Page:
While Bitcoin’s price is hovering around $59,000 on global markets, the leading digital asset is trading for over $68,000 in South Korea.
Earlier today, the Bitcoin/Korean won pair on Bithumb and Korbit, two of the country’s largest exchanges was 77,393,000 Korean won. This is equivalent to $68,853.
The difference of nearly $10k is called the Kimchi Premium, which refers to the price difference between western-based crypto exchanges and South Korean counterparts.
For the uninitiated, the Kimchi Premium happens when South Korean exchanges do not have enough digital assets to meet the surging demand. The major reason for this is the country’s recent crackdown on crypto exchanges that have restricted capital flows.
Recall that leading crypto exchange Binance shut down its South Korean office a few months ago due to stiffening government policies.
South Korean regulators have made it difficult for citizens to send the country’s national currency, the won, to other countries. Due to this difficulty, exchanges are often plagued with a backlog of demand, which temporarily pumps the price of Bitcoin.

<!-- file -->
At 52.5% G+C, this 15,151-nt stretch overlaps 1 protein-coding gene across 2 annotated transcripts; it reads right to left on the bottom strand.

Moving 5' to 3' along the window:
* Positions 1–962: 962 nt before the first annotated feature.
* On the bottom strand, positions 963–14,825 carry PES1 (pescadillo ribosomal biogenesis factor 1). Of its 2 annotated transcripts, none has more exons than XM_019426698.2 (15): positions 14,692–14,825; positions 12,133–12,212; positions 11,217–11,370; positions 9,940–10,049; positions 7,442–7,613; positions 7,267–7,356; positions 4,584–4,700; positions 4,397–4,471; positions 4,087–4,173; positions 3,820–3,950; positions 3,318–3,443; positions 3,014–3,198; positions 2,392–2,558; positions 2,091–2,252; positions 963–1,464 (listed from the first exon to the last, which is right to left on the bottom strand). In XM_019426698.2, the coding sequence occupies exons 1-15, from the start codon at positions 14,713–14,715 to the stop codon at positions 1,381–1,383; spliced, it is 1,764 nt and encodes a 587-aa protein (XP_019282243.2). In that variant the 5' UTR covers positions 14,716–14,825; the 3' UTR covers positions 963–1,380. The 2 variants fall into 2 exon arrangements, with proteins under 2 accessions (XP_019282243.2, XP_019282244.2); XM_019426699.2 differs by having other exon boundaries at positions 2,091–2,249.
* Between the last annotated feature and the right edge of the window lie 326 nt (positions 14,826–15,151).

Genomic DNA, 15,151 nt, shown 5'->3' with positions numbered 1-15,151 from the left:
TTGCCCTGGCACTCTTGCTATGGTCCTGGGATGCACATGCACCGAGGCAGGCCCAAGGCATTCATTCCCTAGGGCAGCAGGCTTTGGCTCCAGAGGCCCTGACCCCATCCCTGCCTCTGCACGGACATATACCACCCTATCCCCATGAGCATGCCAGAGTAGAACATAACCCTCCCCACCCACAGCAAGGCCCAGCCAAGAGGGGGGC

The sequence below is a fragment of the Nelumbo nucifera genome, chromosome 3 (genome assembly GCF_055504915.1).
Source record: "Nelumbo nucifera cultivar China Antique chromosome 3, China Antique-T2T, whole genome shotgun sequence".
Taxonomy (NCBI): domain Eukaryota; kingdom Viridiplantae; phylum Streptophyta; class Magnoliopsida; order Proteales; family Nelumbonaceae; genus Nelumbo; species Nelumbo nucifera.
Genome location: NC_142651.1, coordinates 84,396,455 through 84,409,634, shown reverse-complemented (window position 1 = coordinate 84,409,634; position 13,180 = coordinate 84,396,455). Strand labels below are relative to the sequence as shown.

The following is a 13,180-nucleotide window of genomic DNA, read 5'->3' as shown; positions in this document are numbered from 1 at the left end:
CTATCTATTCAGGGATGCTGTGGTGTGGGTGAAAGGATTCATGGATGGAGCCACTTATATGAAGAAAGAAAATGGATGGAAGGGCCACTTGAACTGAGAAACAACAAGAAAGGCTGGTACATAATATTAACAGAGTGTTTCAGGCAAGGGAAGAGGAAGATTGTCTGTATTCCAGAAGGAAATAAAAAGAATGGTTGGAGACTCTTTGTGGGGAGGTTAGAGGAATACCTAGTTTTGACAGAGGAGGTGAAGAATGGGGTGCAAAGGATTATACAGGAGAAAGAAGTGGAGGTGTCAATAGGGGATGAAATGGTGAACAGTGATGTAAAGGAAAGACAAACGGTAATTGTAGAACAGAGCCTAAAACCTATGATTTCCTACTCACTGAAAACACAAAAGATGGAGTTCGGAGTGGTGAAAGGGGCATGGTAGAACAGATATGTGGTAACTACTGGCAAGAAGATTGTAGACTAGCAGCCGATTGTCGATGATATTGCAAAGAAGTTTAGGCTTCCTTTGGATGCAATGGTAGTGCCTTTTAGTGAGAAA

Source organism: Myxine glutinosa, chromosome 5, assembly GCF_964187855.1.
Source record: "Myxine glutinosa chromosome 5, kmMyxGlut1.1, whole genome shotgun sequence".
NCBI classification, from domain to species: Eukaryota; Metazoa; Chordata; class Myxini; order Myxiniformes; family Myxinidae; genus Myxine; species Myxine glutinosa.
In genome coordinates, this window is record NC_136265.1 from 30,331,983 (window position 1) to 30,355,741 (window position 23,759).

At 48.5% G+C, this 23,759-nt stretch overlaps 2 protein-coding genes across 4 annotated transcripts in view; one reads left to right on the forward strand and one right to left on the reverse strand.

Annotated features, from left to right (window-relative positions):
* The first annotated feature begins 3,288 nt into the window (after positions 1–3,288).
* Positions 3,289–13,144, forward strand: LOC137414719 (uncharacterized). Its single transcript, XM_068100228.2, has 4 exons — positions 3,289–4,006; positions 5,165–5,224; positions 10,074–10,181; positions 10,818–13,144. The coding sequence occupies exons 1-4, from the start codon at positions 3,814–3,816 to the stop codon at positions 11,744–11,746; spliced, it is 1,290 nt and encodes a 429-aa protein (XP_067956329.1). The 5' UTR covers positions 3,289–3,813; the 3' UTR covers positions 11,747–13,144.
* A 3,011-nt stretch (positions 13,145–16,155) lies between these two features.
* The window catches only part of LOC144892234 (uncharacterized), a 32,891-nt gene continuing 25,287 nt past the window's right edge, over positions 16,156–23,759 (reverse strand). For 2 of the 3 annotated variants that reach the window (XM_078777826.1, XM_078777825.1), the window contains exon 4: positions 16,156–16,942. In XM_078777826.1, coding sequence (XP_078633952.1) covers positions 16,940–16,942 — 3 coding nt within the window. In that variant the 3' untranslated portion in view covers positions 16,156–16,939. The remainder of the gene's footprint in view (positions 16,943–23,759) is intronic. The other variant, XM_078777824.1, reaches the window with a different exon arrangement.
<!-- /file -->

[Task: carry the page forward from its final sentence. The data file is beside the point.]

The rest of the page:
Comparatively, this year’s Kimchi Premium of about 15% is significantly lower than the massive premiums seen in May 2017 and January 2018 when prices surged by 63% and 47%, respectively.
For clarity, the Kimchi Premium can also fall to a discount. In this case, Bitcoin would sell cheaper in South Korea than anywhere else. This happened in early 2018, when Bitcoin crashed from its then all-time high of nearly $20k.